The interviews conducted are semi-structured interviews. The questions and development of the interview are pre-planned, but allow a certain degree of freedom to approach new themes that may come up during the course of the interview. A template (or protocol) is followed to maintain the pre-established model.
The final version of the interview questionnaire consisted of 20 questions sent to the participants prior to the interview date. The majority of these questions were open-ended. Although the responses to these are more difficult to catalogue and interpret, they are generally more informative and thus more useful for the project. Also, some questions were addressed only to particular individuals, based on their answers, reactions, or their previously identified expertise.
The aim for the questions asked fall into one or more of these categories:
• To serve as introductory questions
• To obtain information relative to the definition of terms
• To address and describe current treatment practices answering the fundamental questions of knowledge (who, where, when, why, how much, how often)
• To address areas of interest relative to treatment of photographs, including: transformation/history, external interactions/influences, training/education, future
• To address specific treatment topics, which can be labeled as controversial, but are/were frequently performed, discussed, investigated and published about
• To investigate the process and argumentation by which judgment and ethical considerations are reached
• To serve as final/closing questions
The primary selection parameters for the interviewees were based on experience, availability and geography: senior photograph conservators working in the U.S. (practicing conservators or current heads of conservation departments or research/educational institutions).
List of the interviews performed
Key: number, date, interviewee’s name, interviewee’s title, main institution name, institution location; (Interview location, if different from the first).
1) Monday January 26, 2009 - Tom Edmondson, Conservator in private practice, Heugh-Edmondson Conservation Services LLC, Kansas City, Missouri; (Tucson, Arizona).
2) Wednesday February 4, 2009 - Gary Albright, Conservator in private practice, Honeoye Falls, New York.
3) Saturday February 7, 2009 - Grant Romer, Director of the Advanced Residency Program in Photograph Conservation, George Eastman House, Rochester, New York.
4) Wednesday February 11, 2009 - Peter Mustardo, Conservator in private practice, The Better Image, New Jersey-New York City; (New York, New York).
5) Thursday February 12, 2009 - Nora Kennedy, Sherman Fairchild Conservator of Photographs, The Metropolitan Museum of Art, New York, New York.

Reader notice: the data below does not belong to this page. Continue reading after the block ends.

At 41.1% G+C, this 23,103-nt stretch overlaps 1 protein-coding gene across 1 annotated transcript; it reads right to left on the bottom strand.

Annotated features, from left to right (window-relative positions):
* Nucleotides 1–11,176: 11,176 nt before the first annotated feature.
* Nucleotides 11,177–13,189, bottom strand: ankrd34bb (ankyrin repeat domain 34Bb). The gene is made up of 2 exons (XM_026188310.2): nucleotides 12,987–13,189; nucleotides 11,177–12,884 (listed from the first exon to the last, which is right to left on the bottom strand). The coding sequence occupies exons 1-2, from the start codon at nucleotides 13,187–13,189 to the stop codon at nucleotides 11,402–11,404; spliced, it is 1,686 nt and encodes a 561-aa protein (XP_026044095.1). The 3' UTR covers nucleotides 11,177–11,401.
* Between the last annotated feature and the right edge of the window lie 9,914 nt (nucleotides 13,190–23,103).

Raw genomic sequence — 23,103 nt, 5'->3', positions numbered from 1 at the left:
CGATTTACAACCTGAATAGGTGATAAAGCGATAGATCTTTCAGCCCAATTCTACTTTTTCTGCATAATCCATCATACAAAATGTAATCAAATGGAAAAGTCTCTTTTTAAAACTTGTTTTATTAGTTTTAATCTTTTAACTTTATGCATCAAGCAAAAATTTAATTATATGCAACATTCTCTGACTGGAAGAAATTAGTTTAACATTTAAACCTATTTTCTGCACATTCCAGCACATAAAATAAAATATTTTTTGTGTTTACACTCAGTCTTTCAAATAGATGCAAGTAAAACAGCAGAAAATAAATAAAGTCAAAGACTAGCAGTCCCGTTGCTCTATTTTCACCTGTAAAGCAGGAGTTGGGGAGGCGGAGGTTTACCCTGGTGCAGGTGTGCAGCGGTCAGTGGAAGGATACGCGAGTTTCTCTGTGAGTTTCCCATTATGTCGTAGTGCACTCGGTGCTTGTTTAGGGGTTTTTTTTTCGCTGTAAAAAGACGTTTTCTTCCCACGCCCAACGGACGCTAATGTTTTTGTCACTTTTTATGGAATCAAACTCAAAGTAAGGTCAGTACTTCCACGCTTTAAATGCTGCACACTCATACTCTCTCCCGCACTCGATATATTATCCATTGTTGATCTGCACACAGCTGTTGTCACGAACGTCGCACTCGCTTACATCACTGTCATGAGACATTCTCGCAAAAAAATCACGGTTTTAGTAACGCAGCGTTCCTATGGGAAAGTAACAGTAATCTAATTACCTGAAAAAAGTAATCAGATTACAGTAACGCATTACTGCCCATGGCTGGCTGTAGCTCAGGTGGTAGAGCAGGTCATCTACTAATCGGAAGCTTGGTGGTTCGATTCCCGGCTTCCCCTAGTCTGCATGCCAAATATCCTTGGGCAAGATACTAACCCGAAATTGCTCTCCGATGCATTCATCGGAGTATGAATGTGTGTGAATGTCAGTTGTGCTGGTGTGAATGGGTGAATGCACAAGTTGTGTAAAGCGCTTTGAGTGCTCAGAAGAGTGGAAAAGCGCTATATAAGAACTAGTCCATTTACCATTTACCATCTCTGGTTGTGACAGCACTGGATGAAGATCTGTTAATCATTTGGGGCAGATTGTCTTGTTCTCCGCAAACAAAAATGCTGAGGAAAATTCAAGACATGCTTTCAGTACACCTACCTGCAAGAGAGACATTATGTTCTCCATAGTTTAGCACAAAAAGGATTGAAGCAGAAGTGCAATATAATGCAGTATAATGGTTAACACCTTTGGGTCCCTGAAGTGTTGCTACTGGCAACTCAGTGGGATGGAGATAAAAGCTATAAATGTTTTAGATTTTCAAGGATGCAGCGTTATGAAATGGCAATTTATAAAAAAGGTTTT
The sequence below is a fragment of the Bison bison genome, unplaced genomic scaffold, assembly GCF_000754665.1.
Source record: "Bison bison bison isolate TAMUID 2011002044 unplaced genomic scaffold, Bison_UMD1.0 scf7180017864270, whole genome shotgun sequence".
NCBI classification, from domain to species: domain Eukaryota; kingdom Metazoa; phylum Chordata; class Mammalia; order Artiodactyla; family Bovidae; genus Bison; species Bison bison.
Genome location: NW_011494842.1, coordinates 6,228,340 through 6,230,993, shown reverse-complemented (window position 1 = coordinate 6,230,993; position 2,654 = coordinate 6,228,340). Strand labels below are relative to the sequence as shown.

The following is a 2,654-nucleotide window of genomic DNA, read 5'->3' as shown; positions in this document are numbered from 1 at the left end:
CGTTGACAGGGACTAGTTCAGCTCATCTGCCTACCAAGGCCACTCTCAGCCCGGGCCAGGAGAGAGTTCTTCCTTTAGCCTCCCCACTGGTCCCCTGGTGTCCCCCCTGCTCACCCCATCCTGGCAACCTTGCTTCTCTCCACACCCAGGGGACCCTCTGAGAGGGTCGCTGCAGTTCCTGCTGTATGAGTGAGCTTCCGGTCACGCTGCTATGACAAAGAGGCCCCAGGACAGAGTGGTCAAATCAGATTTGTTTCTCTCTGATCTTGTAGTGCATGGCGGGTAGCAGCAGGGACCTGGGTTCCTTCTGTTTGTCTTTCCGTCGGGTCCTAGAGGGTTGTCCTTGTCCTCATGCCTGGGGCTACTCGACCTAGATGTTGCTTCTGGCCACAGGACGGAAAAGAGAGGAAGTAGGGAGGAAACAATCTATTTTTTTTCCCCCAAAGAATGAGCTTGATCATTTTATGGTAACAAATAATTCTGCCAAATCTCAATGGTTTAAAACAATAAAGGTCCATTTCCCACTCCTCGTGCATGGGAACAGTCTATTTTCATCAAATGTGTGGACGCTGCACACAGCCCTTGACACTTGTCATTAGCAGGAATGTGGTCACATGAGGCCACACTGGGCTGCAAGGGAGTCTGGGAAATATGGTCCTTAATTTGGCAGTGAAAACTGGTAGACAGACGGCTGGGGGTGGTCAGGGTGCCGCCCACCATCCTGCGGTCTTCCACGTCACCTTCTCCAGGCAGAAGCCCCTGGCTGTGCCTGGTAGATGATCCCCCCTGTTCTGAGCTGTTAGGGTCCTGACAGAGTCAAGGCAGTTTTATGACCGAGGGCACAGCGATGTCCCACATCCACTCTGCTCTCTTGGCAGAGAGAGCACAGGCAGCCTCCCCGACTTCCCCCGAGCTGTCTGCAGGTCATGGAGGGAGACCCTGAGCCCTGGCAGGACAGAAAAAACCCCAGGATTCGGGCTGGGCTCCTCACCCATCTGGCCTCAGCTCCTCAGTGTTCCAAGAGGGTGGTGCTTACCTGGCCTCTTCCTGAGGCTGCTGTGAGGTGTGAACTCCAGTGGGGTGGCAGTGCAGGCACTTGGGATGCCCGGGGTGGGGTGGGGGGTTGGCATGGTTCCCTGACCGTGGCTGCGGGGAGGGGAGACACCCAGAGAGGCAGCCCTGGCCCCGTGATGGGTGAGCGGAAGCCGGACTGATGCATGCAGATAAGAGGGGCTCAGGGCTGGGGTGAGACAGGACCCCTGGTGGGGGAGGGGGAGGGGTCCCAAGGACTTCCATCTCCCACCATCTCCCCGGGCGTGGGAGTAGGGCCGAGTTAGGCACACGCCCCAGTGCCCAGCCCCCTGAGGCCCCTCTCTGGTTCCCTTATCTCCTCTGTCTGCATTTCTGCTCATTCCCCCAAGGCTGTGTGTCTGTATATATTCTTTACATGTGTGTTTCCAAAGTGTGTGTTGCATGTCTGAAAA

6) Tuesday February 17, 2009 - Debbie Hess Norris, Chair of the Art Conservation Department, University of Delaware, Newark, Delaware; (New York, New York).
7) Thursday February 19, 2009 - Lee Ann Daffner, Andrew W. Mellon Foundation Conservator of Photographs, The Museum of Modern Art, New York, New York.
8) Monday March 9, 2009 - Barbara Lemmen, Senior Conservator of Photographs, Conservation Center for Art and Historic Artifacts, Philadelphia, Pennsylvania.
9) Wednesday March 11, 2009 - Martin Jürgens, Conservator in private practice, Hamburg, Germany; (Rochester, New York).
10) Wednesday March 18, 2009 - Paul Messier, Conservator in private practice, Paul Messier LLC, Conservation of Photographs and Works on Paper, Boston, Massachusetts.
11) Thursday March 19, 2009 - Brenda Bernier, Paul M. and Harriet L. Weissman Senior Photograph Conservator, Weissman Preservation Center, Harvard University, Cambridge, Massachusetts.
12) Friday March 20, 2009 - Monique Fischer, Senior Photograph Conservator, Northeast Document Conservation Center, Andover, Massachusetts.
13) Thursday April 16, 2009 - Pau Maynés, Conservator in private practice, Corebarna, Conservació I Restauració de Béns Culturals, Barcelona, Spain; (Rochester, New York).
14) Saturday May 9, 2009 - José Orraca, Conservator in private practice, Sharon, Connecticut.
15) Thursday May 21, 2009 - James M. Reilly, Director, Image Permanence Institute, Rochester Institute of Technology, Rochester, New York.
Technical description of the interviews
The interviews were videotaped using a miniDV 1080i Canon camera. A backup capture file was produced simultaneously, using the built-in camera of a laptop computer. In a later phase, the interview files were imported from the tapes, edited using iMovie software, exported as middle size .m4v files and included in the corresponding dissemination tools.